Sundown: Expanded Fasting Edition
Fayyad’s police, playing on Kol Nidre, and more
Closing up shop early today to put on our finest suits and our worst sneakers. Use the comments to tell everyone where you’ll be. I’ll start: I’ll be at NYU’s Bronfman Center. Have an easy fast, everyone.
• First off, if you haven’t yet, do consider reading two excellent book reviews we ran this week in the midst of the High Holiday hubbub: Columnist Lee Smith on a revelatory new memoir about Israeli prime ministers; and Itamar Rabinovitch on the Balfour Declaration.
• The West Bank is closed til Saturday night. [JTA]
• Martin Peretz apologies. [The Spine]
• Tablet Magazine contributing editor Nathan Thrall reports on U.S. efforts to buttress Palestinian Prime Minister Salam Fayyad’s security services. [NYRB]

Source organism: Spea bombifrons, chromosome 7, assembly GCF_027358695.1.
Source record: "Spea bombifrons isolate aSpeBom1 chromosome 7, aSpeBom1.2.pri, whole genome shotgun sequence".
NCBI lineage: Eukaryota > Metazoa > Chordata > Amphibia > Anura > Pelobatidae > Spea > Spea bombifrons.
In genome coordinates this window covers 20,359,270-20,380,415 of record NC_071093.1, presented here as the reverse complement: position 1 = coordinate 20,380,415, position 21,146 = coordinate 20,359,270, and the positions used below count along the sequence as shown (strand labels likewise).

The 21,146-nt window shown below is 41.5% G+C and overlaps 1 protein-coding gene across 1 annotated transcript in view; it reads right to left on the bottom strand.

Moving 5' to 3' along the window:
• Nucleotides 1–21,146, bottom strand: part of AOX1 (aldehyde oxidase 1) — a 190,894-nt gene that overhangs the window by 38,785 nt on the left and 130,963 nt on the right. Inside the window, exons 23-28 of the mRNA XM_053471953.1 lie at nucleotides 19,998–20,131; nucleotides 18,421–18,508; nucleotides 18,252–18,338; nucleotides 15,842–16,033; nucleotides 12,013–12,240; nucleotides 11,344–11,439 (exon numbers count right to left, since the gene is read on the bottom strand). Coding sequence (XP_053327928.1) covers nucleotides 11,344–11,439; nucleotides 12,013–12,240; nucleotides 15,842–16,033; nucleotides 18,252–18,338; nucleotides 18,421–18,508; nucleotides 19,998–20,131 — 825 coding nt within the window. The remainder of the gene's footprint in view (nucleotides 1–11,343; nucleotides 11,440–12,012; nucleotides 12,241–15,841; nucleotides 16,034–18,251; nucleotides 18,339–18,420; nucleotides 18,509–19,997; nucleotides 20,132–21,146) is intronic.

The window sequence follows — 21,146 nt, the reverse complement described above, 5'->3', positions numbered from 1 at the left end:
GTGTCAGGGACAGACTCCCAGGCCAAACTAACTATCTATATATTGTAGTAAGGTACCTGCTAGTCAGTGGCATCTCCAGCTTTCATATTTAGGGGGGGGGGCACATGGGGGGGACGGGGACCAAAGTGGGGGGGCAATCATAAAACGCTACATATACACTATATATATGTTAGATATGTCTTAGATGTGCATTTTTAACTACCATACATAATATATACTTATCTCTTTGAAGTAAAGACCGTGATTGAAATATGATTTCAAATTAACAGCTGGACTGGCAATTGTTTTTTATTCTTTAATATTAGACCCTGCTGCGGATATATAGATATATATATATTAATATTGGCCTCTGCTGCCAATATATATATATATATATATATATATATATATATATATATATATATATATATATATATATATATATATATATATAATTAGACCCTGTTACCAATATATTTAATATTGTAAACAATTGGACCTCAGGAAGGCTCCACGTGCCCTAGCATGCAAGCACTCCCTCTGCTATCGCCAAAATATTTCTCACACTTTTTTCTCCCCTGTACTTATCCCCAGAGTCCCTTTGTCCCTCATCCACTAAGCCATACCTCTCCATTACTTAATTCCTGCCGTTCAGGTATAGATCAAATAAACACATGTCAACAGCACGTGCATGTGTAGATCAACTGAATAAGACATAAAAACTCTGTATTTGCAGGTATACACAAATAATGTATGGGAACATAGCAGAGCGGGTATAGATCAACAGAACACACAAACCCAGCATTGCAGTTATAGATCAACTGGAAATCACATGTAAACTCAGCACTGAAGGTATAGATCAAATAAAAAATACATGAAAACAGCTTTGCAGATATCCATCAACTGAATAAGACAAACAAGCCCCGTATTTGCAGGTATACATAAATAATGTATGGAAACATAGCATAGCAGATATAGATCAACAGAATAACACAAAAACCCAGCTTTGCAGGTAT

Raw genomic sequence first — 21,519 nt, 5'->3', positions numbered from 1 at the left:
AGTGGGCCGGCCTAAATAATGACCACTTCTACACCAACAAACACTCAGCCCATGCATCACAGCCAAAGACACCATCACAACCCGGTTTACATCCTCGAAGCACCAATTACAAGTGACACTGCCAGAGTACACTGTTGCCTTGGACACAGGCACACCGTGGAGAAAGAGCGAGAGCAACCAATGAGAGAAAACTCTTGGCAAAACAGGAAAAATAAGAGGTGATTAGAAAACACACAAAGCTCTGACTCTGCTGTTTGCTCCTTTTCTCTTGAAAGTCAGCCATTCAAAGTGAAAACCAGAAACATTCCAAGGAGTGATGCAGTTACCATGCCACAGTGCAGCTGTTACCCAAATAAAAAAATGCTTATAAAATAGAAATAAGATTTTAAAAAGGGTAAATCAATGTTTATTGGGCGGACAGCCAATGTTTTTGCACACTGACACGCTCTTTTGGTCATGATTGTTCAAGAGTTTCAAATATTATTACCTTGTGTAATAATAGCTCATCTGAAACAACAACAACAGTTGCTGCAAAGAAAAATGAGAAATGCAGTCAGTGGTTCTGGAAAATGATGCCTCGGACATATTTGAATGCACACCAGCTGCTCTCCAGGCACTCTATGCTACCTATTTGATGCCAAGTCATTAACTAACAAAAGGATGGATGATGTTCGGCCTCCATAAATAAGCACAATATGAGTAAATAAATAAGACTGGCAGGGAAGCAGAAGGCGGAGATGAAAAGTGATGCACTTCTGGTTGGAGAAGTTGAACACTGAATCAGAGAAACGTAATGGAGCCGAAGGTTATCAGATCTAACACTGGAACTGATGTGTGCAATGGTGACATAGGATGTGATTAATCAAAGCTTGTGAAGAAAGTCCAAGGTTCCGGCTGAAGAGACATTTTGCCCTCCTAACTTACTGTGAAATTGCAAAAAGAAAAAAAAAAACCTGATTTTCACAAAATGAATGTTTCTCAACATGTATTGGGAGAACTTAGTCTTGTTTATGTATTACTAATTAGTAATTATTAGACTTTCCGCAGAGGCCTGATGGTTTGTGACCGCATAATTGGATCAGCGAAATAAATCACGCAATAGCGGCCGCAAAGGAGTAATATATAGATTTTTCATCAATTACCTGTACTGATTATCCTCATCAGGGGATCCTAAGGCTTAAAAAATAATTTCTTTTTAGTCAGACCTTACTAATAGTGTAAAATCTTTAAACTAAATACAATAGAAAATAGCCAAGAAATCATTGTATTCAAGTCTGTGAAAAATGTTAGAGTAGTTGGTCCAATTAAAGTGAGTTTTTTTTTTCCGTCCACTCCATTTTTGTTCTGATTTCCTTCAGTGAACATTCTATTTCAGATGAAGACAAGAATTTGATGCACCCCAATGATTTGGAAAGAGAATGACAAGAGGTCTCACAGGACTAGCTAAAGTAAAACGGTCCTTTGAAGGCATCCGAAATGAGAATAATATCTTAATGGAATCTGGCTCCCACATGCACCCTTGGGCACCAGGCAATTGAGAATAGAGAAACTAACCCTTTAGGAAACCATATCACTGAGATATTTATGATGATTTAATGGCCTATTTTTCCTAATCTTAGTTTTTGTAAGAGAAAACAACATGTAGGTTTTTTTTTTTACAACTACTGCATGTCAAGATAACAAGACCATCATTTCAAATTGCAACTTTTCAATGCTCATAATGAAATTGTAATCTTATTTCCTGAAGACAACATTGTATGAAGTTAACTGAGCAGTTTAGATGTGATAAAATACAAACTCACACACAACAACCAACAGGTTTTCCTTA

• After having his mom tell him to do what’s right, rookie New York Mets first baseman Ike Davis has decided to play tonight against the Atlanta Braves. [ESPN]
• Leslie Gelb points out that the “nothing bad can come from talking” trope actually isn’t true: Frequently, failed Mideast negotiations have been followed by increased bloodshed. [Daily Beast]
• Somebody wrote a poem about Hank Greenberg playing and then not playing in 1934. [Kaplan’s Korner]
• Tablet Magazine contributing editor Michael Weiss says U.S. envoy George Mitchell’s preferred comparison of Hamas to the Irish Republican Army is facile. [Slate]
• J.J. Goldberg praises strange bedfellows. [Forward]
• And if you haven’t read enough about Paul Berman’s The Flight of the Intellectuals, here’s yet another take. [n1br]